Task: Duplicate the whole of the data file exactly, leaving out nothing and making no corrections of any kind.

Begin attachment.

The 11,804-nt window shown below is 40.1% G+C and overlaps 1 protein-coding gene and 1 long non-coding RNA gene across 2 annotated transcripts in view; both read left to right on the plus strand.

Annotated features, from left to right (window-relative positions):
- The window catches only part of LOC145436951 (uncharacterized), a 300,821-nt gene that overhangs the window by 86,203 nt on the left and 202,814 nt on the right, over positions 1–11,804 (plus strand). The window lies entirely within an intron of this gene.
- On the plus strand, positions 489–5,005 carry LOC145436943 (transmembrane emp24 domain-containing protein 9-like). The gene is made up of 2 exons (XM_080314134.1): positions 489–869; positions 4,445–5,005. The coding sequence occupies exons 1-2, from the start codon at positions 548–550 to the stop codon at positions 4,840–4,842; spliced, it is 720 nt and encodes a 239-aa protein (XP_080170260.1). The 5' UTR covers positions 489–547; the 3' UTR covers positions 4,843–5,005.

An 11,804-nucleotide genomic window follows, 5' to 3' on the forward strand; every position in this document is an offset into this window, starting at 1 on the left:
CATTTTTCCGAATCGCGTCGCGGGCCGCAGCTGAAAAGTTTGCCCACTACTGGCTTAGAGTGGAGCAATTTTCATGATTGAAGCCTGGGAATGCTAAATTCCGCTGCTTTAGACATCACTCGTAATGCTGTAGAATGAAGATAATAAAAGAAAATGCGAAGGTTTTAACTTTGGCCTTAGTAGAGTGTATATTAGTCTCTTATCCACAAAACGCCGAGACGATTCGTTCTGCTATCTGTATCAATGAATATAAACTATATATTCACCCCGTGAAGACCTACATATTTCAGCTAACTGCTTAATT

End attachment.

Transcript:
The 11,804-nt window shown below is 40.1% G+C and overlaps 1 protein-coding gene and 1 long non-coding RNA gene across 2 annotated transcripts in view; both read left to right on the plus strand.

Annotated features, from left to right (window-relative positions):
- The window catches only part of LOC145436951 (uncharacterized), a 300,821-nt gene that overhangs the window by 86,203 nt on the left and 202,814 nt on the right, over positions 1–11,804 (plus strand). The window lies entirely within an intron of this gene.
- On the plus strand, positions 489–5,005 carry LOC145436943 (transmembrane emp24 domain-containing protein 9-like). The gene is made up of 2 exons (XM_080314134.1): positions 489–869; positions 4,445–5,005. The coding sequence occupies exons 1-2, from the start codon at positions 548–550 to the stop codon at positions 4,840–4,842; spliced, it is 720 nt and encodes a 239-aa protein (XP_080170260.1). The 5' UTR covers positions 489–547; the 3' UTR covers positions 4,843–5,005.

An 11,804-nucleotide genomic window follows, 5' to 3' on the forward strand; every position in this document is an offset into this window, starting at 1 on the left:
CATTTTTCCGAATCGCGTCGCGGGCCGCAGCTGAAAAGTTTGCCCACTACTGGCTTAGAGTGGAGCAATTTTCATGATTGAAGCCTGGGAATGCTAAATTCCGCTGCTTTAGACATCACTCGTAATGCTGTAGAATGAAGATAATAAAAGAAAATGCGAAGGTTTTAACTTTGGCCTTAGTAGAGTGTATATTAGTCTCTTATCCACAAAACGCCGAGACGATTCGTTCTGCTATCTGTATCAATGAATATAAACTATATATTCACCCCGTGAAGACCTACATATTTCAGCTAACTGCTTAATT